Simple Recipe for Rhubarb Soda


rhubarb plants

My rhubarb plants must really like living here, because they reward me with an abundance of juicy red rhubarb stalks. 

Even though it’s a vegetable, I think most of us equate the tangy flavour with that of fruit.  And it’s that tangy taste that makes it so thirst quenching.  I have a batch of rhubarb wine on the go at the moment, and here is my simple recipe for rhubarb soda.  This recipe makes 2 liters.

Chop 4 cups of rhubarb into about 1/2 inch chunks.  If you’ve got some of last year’s in the freezer, it’s fine to use that.

Dump into a medium saucepan, cover with water and boil until it’s mushy.  Let it cool.

straining pulp

Strain the pulp out of the juice, add 1 heaping cup of white sugar, then top up with water to just under the 2 liter mark.

rhubarb juice amount

Pour the liquid into a large glass jar, add 1/4 cup of whey, ginger-bug juice or sauerkraut juice.  (It’s very important that the whey or sauerkraut juice is natural and unprocessed.)   Cover with a clean cloth held securely with an elastic band and leave at room temperature for about 3 days.  Stir it each morning and evening, then taste the juice on the spoon.  When most of the sweetness is gone it’s ready to bottle. It’s almost Rhubarb Soda!   (During the summer this takes less time than it does in the winter.)

rhubarb soda

To  finish your Rhubarb Soda, use a funnel and pour into a large plastic 2 liter soda bottle.  Leave about 1 1/2 inches of head space.  Tighten the lid and leave out at room temperature for 12 to 24 hours.  You’ll know it’s ready when you can’t squeeze the bottle because it’s so firm.  Refrigerate then open carefully.  It will continue to ferment in the fridge, so don’t leave it much longer than a few days.

You can also bottle your rhubarb soda into smaller plastic soda bottles.  I don’t use glass after one exploded.  The plastic bottles make it easy to tell when it’s ready.

glass of rhubarb soda

 Here are links to my other rhubarb recipes:

Adelaide Dress

Seamwork Adelaide fusciaSummer is coming!  We’ve had a cool spring, but the heat and humidity is on it’s way!  (I hope)  Does the idea of a simple dress, with front bust and back waist darts and a front snap closure make you think of a hot summer day as you stay cool? 

This pattern is being featured on the Seamwork website this month for $5, with sizing from 0 to 26.

Seamwork adelaideAnother view from the Seamwork page, this one is in a cool cotton print that looks refreshing.

This next one is in a print that just screams my name, I found this version on la Petite Josette blog.

Petite Josette Adelaide dress

Here’s the outline drawing which shows the details really well.

Seamwork Adelaide outline

I have a piece of cotton poly in a nice weight that would be perfect.  It’s in my stash, and will be perfect to test this pattern out with.  fabric for Adelaide dress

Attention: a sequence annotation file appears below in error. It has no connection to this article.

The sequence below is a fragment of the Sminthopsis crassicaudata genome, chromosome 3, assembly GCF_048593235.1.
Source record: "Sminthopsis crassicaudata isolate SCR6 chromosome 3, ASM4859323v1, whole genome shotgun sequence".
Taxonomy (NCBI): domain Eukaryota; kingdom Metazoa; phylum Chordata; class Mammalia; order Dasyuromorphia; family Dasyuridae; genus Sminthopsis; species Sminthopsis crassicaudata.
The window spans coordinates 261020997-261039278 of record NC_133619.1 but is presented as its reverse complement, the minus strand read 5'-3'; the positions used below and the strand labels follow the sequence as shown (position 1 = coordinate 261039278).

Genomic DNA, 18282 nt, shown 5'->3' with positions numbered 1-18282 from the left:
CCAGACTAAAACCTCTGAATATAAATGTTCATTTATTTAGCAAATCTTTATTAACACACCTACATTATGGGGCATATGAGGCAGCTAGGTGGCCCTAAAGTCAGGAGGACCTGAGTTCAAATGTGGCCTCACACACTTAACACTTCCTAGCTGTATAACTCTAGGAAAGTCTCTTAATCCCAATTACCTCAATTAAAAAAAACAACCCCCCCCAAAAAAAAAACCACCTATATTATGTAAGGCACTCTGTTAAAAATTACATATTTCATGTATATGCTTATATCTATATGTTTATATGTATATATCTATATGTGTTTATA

IMG_3798This pattern is a download, and there are many pages to print. 

If you’ve not done this before, be sure to print off the first page of the pattern first, and make sure you are “printing to size”, not fitting to the page.  There’s a square to measure, check it, then if it’s the right size, go ahead and print the rest of the pattern.

It was easy to assemble, even with my cutting table assistant.  There are guide marks on every page.   Then I traced my size onto a sheet of tissue paper.   I wanted to keep the master pattern intact until I know that the size I chose fits me.  I’m sewing the size 12.

After tracing and cutting the pieces out, I held the front piece to my body and checked in the mirror.  The front darts are about 1 inch too high.  I’m fairly tall, 5 ft 10 inches, so generally add an inch in the body length anyway.  I added it between the bottom of the armhole and the top of the dart at the same place front and back.



I also used the longest length instead of the line for size 12.





I didn’t print off the instructions, but read them over before I began sewing, then referred to them a few times as I needed to.  There are some great sewing techniques built into this project.  The stay-stitching around the neck and armholes is really important! 

I only did the back darts at half the width indicated, and curved them a bit at the widest point.

I must confess that I didn’t do the armhole bias finish as described.  Instead, I left the side-seams unsewn, applied the first step of attaching the bias, then sewed the side-seams before top-stitching the bias down to the inside.

underarm bias finish

When I finished the placket by folding it to the right side along the fold, I also finished it at the hem the same way, but used 1/2″ seam allowance.

page 13

When it gets turned outward, it’s perfect.  Notice my assistant.

hem step 1